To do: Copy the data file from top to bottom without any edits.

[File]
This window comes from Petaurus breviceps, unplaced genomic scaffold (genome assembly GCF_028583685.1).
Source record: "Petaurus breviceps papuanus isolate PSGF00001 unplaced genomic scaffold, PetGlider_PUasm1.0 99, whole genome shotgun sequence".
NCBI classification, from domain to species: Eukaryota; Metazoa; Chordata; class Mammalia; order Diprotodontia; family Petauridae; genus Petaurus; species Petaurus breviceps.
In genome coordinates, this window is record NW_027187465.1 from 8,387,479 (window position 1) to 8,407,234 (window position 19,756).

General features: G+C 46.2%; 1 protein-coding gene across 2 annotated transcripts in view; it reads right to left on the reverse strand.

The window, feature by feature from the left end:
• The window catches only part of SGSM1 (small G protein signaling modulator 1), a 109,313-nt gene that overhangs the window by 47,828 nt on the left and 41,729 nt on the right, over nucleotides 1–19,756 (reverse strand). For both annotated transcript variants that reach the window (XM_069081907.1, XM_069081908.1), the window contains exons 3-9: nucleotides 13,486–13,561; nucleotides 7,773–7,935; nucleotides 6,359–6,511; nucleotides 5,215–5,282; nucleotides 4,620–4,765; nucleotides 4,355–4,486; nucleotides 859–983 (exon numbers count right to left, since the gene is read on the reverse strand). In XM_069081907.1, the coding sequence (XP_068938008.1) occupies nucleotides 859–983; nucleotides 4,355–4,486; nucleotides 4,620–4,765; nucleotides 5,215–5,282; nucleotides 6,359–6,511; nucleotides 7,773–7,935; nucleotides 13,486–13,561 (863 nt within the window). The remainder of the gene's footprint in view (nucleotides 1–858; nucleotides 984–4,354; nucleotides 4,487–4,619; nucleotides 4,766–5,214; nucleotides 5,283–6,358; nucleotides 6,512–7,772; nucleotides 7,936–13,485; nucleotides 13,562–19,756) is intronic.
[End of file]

This window comes from Petaurus breviceps, unplaced genomic scaffold (genome assembly GCF_028583685.1).
Source record: "Petaurus breviceps papuanus isolate PSGF00001 unplaced genomic scaffold, PetGlider_PUasm1.0 99, whole genome shotgun sequence".
NCBI classification, from domain to species: Eukaryota; Metazoa; Chordata; class Mammalia; order Diprotodontia; family Petauridae; genus Petaurus; species Petaurus breviceps.
In genome coordinates, this window is record NW_027187465.1 from 8,387,479 (window position 1) to 8,407,234 (window position 19,756).

General features: G+C 46.2%; 1 protein-coding gene across 2 annotated transcripts in view; it reads right to left on the reverse strand.

The window, feature by feature from the left end:
• The window catches only part of SGSM1 (small G protein signaling modulator 1), a 109,313-nt gene that overhangs the window by 47,828 nt on the left and 41,729 nt on the right, over nucleotides 1–19,756 (reverse strand). For both annotated transcript variants that reach the window (XM_069081907.1, XM_069081908.1), the window contains exons 3-9: nucleotides 13,486–13,561; nucleotides 7,773–7,935; nucleotides 6,359–6,511; nucleotides 5,215–5,282; nucleotides 4,620–4,765; nucleotides 4,355–4,486; nucleotides 859–983 (exon numbers count right to left, since the gene is read on the reverse strand). In XM_069081907.1, the coding sequence (XP_068938008.1) occupies nucleotides 859–983; nucleotides 4,355–4,486; nucleotides 4,620–4,765; nucleotides 5,215–5,282; nucleotides 6,359–6,511; nucleotides 7,773–7,935; nucleotides 13,486–13,561 (863 nt within the window). The remainder of the gene's footprint in view (nucleotides 1–858; nucleotides 984–4,354; nucleotides 4,487–4,619; nucleotides 4,766–5,214; nucleotides 5,283–6,358; nucleotides 6,512–7,772; nucleotides 7,936–13,485; nucleotides 13,562–19,756) is intronic.